There have been plenty of exciting match-ups throughout history.
Rabbit vs. turtle, cobra vs. mongoose, Magic vs. Bird…the list goes on.
But how do you choose when three very similar real estate listing websites with equally ridiculous names are all wooing you for your business?
Well, you break it down to see what each does better and go from there.
Zillow Has Zestimates
One thing I like about Zillow is their “Zestimates,” which are essentially free house values provided using an automated valuation model (AVM).
This is how Zillow went from silly name to household name, seemingly overnight.
They even have Rent Zestimates now, which could be useful for investors or even those deciding between renting vs. owning.
By the way, Zillow’s name came about because their goal was to provide “zillions” of data points…and it’s a play on pillow.
Of course, the value of these estimates is highly debatable, but it’s still another piece of data to look at in your real estate search.
Zillow also provides lots of real estate listings, complete with photos, sales history, tax information, and even a housing payment estimate, which I also like.
Their housing payment calculator is great because it actually includes taxes, homeowners insurance, and mortgage insurance, if applicable. So it doesn’t just show you an ultra-low monthly mortgage payment.
And now the bad. Zillow seems to constantly display outdated listings, whether they’ve already sold, are now pending, or taken off the market entirely.
It seems like just when you’ve come up with 4-5 properties you’d like to see, and send them to your agent, they come back with “sold,” “pending,” “bulldozed.”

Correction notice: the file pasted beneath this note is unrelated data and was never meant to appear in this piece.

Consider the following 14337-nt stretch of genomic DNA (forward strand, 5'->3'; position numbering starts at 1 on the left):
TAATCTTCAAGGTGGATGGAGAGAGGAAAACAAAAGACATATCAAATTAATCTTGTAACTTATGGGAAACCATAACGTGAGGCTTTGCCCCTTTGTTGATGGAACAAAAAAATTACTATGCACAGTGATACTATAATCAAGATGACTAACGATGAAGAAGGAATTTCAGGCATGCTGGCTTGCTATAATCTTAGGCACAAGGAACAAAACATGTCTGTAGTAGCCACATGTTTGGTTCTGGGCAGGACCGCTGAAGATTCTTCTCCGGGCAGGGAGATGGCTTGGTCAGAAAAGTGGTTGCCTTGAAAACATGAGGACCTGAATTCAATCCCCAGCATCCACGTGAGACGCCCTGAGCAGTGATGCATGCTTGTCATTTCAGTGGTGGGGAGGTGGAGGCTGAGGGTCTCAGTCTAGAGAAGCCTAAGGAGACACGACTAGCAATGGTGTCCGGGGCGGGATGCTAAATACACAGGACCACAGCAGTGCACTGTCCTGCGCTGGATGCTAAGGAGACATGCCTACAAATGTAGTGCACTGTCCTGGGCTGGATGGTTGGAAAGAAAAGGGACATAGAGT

So in terms of timeliness, Zillow misses the mark.
Redfin Is on Top of Their Game
That said, Redfin always seems to provide the timeliest information. Take the same set of 4-5 listings just mentioned, and there’s a good chance Redfin will tell you what’s really going on.
Redfin works with several local multiple listing services to ensure data is updated and accurate, with many MLS listings refreshed every 30 minutes. They also have real foreclosure listings, unlike the other guys.
So if you’re shopping for new listing ideas via the Internet, Redfin may be the best choice if you don’t want to waste you (and your real estate agent’s) time.
You can even setup automatic alerts to get the newest listings with your criteria the minute they come online.
Redfin also provides Zillow’s Zestimates at the bottom of each listing now, along with another third-party appraisal from eappraisal.com.
Not only that, but they also provide solid square footage data, which makes it easier to dig into the values of the properties you’re considering.
And their latest feature is “notes” left by agents who have visited the property to provide more insight to those casually browsing online.
Finally, and this is a huge plus if you’re shopping for condos, Redfin lists the HOA dues on each listing page.
For some reason, Zillow doesn’t, which makes it pretty difficult to shop for a condo, given the fact that HOA dues can be several hundred dollars a month, and certainly sway one’s decision to buy.
Note: Redfin is an actual real estate brokerage, unlike the others which simply provide information.
Trulia Goes Local
Lastly, we have Trulia, which has all the same listings you’ll find with Zillow and Redfin.
They also provide robust data, such as detailed square footage data, selling prices for a given area, and real estate trends, which provide good insight into house values.
They also offer a “Trulia Estimate,” which is quite similar to a Zillow Estimate.
But what sets them apart is their local map view data.
You can see comparable sales, nearby schools, crimes, amenities, and transit, all on a map next to the property you’re considering.
This can help you get a better idea of a property’s surroundings, which goes beyond standard real estate listings.
So there you have it. In the end, it sounds like Zillow, Redfin, and Trulia all have their advantages and disadvantages.
And all of them can be used side-by-side when searching for real estate on the web.
However, because they all receive data in different ways at different times, you may find lots of discrepancies, which can certainly be frustrating.
That’s why it’s best to take the information you find on these sites with a grain of salt and always consult with your agent to ensure you get the most accurate data.
Read more: How much should I put down on a house?
I like Redfin best for home data while shopping for a home because it is the most up-to-date and Zillow for the Zestimate.